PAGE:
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A recent article by Cv guru Emma Alkirwi spoke of different ways to structure your cv to avoid age discrimination. That brought many questions from people worried about indirect discrimination among other things.
Our recent article regarding avoiding age discrimination on your CV brought many follow-up questions which highlights how much of an issue this is. This article aims to address these questions.
Some of the areas many of you were concerned about were:
Some of you felt that, by structuring your CV in the way advised, avoiding personal details such as age, you could be accused of withholding information from the employer and many of you felt uncomfortable with this feeling that you might be being dishonest. Please be reassured that this is not an attempt to ‘trick’ an employer and that will not feel that this is what you are trying to do.
The purpose of your CV is to provide the appropriate information to demonstrate your skills and expertise for the position advertised. By going into detail about positions you have held over 20 years ago you are unlikely to achieve this due to the length of time you did these jobs and the relevance of those jobs to your application.
In addition, the general rule is for your CV to be no longer than two pages so going back around 15 years is perfectly acceptable and expected.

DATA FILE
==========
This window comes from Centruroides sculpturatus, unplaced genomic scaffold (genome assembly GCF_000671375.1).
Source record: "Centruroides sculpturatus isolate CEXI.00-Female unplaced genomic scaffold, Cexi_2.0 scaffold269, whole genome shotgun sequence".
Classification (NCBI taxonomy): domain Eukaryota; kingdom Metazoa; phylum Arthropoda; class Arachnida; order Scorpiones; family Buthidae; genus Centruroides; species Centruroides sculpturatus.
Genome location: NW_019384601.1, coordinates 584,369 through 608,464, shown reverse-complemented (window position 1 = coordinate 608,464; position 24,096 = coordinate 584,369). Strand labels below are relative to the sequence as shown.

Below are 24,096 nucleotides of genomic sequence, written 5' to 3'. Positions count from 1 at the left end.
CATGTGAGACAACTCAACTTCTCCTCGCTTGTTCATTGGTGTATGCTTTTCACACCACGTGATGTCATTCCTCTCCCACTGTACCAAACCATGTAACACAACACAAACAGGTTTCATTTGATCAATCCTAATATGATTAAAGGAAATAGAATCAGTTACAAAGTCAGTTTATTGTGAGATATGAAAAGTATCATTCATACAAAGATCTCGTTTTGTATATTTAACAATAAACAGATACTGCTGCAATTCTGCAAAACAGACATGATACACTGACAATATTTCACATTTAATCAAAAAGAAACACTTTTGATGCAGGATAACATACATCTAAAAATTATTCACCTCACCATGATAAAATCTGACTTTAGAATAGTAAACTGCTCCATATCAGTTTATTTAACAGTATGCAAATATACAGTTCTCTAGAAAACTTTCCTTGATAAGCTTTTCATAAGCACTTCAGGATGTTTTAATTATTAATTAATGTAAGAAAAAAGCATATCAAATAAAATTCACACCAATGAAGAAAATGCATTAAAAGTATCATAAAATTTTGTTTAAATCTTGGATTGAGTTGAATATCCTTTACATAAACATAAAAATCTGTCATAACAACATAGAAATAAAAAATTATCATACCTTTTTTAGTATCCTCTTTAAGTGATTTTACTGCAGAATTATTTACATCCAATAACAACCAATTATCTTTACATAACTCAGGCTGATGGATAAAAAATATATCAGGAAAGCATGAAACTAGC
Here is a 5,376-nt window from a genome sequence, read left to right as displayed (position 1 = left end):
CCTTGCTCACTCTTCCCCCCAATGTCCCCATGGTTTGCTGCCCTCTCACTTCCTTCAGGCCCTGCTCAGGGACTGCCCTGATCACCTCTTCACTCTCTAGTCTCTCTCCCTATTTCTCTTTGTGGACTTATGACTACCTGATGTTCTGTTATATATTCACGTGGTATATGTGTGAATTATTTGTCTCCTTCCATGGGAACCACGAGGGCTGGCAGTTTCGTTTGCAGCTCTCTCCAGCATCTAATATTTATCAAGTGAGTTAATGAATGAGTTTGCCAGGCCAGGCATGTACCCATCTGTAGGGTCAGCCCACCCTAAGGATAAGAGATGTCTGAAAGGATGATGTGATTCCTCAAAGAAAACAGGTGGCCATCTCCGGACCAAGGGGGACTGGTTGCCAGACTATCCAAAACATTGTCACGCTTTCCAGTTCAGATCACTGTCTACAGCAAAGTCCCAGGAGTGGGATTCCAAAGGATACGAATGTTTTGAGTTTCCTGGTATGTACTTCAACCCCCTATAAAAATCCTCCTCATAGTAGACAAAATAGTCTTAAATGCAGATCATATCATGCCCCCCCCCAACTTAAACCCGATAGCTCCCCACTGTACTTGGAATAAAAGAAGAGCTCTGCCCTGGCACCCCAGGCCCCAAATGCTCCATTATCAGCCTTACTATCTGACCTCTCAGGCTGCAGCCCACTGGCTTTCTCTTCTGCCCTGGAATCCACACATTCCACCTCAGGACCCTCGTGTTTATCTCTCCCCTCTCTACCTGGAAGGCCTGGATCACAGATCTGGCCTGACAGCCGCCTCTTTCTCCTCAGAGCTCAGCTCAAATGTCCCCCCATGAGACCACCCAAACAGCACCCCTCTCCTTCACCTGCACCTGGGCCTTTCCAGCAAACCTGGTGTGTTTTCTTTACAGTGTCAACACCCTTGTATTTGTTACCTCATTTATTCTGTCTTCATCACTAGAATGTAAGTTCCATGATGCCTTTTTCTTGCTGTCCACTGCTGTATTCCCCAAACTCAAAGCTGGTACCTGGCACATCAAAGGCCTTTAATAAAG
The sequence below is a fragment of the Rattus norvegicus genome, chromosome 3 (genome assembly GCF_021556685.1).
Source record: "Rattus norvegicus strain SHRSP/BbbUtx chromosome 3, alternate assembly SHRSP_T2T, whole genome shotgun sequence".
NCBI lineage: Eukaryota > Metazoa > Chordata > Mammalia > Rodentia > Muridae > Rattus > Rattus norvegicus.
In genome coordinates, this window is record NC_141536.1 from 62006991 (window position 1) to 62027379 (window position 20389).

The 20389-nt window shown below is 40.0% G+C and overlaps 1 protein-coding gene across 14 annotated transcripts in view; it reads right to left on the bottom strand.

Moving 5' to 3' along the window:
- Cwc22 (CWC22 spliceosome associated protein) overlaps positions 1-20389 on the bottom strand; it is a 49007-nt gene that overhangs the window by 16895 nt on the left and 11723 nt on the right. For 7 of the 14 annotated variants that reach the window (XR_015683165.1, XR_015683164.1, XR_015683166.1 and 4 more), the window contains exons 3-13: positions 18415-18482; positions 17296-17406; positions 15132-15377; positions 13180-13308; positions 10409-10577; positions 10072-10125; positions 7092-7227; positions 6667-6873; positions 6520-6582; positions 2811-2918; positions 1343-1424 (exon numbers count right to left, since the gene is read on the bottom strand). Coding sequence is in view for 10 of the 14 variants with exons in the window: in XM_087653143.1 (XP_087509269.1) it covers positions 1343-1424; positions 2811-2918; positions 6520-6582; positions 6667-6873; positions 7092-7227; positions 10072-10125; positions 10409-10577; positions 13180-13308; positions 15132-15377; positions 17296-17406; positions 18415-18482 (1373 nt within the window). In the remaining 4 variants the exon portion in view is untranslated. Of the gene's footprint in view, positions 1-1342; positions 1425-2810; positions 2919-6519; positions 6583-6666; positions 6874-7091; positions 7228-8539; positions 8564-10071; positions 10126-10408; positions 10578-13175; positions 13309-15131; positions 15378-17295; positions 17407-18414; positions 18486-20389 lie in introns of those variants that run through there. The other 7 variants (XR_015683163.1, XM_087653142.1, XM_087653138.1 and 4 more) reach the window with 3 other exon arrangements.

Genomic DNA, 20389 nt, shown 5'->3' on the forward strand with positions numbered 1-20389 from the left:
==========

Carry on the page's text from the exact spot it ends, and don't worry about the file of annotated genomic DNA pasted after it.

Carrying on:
Many of you felt that, while it was easier to avoid mentioning age in your CV, this was impossible on application forms.
To gain an appropriate legal answer for this I sought the expertise of Natalie O’Hare who is an HR and Employment Law Consultant from BeyondHR. Her response was as follows:
“Applicants do not need to feel that they have to include their date of birth on application forms if the question is asked. Especially, where it is not a mandatory field there is no reason to provide this unless there is a justifiable reason for the business requiring it.
Many businesses may still include this and not be aware that it’s best not to due to the risk of age discrimination claims from applicants. Businesses can obtain a successful applicant’s date of birth later, after appointment, to avoid any such claims. But they may just do what they have always done as they have not been advised otherwise or nobody has challenged them.“
Some of you expressed a concern about mentioning your school grades as you felt the moment you mentioned O Levels etc this would then highlight your age.
It would be perfectly acceptable to write GCSE equivalent or A Level equivalent and then the subject. For example, for those applying from Scotland or from overseas to positions in the rest of the UK they would put GCSE equivalent in case the reader did not understand their qualification and where it sits in the current market. Therefore, writing equivalent is fine and does not disclose your age.
Job searching can be an emotional rollercoaster and includes feelings of excitement, disappointment and frustration. I am a great believer in ‘what is for you will not go by you’. Keep persevering as the right position will present itself. Remember when you are at the interview you are assessing them to see if they are right for you too. It is not a one-way street.
I hope that this post addresses the points from the last article and puts your mind at ease.